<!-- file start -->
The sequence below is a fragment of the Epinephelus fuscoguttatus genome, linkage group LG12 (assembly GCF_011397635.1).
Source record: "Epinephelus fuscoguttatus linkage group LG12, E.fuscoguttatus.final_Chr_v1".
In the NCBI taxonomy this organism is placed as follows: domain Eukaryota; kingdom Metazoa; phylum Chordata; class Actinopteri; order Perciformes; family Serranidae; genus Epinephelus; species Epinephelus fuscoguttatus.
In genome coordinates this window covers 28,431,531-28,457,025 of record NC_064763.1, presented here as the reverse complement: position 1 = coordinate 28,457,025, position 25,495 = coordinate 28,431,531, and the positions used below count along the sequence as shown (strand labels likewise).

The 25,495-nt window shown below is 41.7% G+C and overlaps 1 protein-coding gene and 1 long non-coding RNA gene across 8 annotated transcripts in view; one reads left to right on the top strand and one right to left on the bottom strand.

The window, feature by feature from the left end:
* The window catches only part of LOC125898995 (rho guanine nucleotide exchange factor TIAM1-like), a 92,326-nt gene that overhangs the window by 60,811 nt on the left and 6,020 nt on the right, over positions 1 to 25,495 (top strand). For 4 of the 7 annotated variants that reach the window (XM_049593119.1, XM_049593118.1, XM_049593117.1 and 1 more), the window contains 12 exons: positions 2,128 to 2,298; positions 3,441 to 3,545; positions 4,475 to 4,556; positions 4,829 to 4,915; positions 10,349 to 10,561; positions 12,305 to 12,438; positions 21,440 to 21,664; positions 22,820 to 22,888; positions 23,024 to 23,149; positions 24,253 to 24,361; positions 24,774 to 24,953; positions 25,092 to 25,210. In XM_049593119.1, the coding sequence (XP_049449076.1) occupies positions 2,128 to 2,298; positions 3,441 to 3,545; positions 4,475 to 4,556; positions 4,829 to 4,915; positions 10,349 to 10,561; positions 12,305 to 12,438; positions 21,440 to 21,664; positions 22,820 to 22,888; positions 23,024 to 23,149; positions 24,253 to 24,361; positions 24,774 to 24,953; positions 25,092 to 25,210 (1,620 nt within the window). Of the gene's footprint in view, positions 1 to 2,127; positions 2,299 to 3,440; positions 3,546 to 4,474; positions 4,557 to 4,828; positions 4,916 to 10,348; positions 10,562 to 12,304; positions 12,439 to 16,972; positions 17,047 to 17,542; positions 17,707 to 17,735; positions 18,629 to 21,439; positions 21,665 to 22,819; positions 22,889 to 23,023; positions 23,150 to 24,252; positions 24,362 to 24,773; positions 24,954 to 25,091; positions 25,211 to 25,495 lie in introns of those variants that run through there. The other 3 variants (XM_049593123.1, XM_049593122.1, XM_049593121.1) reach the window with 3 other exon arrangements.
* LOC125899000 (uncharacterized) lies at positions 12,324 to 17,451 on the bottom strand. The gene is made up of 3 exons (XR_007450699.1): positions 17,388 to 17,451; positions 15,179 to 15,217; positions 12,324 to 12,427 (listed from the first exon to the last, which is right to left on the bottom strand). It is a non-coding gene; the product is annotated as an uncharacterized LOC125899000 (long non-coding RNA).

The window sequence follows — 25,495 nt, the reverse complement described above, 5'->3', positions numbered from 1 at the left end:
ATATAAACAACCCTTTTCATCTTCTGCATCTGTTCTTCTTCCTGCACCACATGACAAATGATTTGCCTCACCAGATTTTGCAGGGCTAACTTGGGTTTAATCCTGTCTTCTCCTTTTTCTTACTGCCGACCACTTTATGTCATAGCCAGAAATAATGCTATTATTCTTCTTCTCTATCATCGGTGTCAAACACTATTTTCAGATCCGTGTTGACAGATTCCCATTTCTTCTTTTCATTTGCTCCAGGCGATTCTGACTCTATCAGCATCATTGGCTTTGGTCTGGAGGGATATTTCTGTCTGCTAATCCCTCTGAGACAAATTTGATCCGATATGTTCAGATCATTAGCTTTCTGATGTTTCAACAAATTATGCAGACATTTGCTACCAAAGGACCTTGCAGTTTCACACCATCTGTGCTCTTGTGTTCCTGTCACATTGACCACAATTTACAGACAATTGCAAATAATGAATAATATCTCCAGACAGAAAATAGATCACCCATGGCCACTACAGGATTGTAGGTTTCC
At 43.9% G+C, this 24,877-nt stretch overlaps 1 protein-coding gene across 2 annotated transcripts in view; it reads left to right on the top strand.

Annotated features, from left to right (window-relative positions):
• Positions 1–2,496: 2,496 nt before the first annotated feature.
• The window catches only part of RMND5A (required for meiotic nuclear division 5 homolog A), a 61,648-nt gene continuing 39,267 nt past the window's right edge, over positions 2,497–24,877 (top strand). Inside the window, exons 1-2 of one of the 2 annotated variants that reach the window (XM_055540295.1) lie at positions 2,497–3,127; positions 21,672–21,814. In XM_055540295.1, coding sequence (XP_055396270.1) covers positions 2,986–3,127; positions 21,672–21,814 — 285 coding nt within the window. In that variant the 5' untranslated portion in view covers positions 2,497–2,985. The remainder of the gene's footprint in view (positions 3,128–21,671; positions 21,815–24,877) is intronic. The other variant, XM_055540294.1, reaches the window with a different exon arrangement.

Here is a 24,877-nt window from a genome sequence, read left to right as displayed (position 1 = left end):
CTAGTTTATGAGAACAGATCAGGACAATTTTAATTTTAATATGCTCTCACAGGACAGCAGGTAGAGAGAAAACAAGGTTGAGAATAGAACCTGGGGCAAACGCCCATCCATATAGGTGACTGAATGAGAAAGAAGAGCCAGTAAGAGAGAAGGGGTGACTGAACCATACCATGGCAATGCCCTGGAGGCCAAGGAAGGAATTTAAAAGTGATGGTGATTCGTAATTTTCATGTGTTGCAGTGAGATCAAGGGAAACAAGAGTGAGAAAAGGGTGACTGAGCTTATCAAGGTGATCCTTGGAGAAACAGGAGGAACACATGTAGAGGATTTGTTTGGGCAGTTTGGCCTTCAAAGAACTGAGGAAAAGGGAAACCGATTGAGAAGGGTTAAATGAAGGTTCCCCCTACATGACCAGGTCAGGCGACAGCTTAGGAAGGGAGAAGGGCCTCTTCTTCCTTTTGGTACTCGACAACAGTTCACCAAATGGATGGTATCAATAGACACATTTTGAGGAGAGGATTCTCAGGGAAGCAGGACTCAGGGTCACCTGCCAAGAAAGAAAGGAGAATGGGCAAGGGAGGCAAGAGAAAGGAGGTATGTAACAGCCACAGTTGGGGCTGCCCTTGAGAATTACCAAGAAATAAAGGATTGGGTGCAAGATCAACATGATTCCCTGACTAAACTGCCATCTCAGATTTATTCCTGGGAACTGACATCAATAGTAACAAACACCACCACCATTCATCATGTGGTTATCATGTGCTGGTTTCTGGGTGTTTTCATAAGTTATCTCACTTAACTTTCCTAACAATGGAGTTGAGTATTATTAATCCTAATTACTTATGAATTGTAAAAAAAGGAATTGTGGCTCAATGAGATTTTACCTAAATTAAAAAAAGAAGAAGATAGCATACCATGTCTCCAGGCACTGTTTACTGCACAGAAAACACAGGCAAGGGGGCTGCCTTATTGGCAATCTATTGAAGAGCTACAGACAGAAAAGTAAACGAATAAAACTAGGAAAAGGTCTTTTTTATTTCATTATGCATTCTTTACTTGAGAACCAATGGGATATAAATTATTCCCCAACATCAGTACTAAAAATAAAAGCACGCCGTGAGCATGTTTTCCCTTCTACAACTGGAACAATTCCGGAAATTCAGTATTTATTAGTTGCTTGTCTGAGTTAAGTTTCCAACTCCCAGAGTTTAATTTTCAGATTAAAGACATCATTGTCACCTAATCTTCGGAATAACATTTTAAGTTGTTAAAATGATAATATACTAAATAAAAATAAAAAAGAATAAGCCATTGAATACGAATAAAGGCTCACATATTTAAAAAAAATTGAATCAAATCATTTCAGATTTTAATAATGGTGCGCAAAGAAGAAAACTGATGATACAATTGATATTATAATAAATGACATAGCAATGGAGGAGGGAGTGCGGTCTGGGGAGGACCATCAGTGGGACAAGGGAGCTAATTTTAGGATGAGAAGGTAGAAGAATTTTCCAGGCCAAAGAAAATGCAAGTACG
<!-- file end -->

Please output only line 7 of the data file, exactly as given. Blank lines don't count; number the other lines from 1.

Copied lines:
* The window catches only part of LOC125898995 (rho guanine nucleotide exchange factor TIAM1-like), a 92,326-nt gene that overhangs the window by 60,811 nt on the left and 6,020 nt on the right, over positions 1 to 25,495 (top strand). For 4 of the 7 annotated variants that reach the window (XM_049593119.1, XM_049593118.1, XM_049593117.1 and 1 more), the window contains 12 exons: positions 2,128 to 2,298; positions 3,441 to 3,545; positions 4,475 to 4,556; positions 4,829 to 4,915; positions 10,349 to 10,561; positions 12,305 to 12,438; positions 21,440 to 21,664; positions 22,820 to 22,888; positions 23,024 to 23,149; positions 24,253 to 24,361; positions 24,774 to 24,953; positions 25,092 to 25,210. In XM_049593119.1, the coding sequence (XP_049449076.1) occupies positions 2,128 to 2,298; positions 3,441 to 3,545; positions 4,475 to 4,556; positions 4,829 to 4,915; positions 10,349 to 10,561; positions 12,305 to 12,438; positions 21,440 to 21,664; positions 22,820 to 22,888; positions 23,024 to 23,149; positions 24,253 to 24,361; positions 24,774 to 24,953; positions 25,092 to 25,210 (1,620 nt within the window). Of the gene's footprint in view, positions 1 to 2,127; positions 2,299 to 3,440; positions 3,546 to 4,474; positions 4,557 to 4,828; positions 4,916 to 10,348; positions 10,562 to 12,304; positions 12,439 to 16,972; positions 17,047 to 17,542; positions 17,707 to 17,735; positions 18,629 to 21,439; positions 21,665 to 22,819; positions 22,889 to 23,023; positions 23,150 to 24,252; positions 24,362 to 24,773; positions 24,954 to 25,091; positions 25,211 to 25,495 lie in introns of those variants that run through there. The other 3 variants (XM_049593123.1, XM_049593122.1, XM_049593121.1) reach the window with 3 other exon arrangements.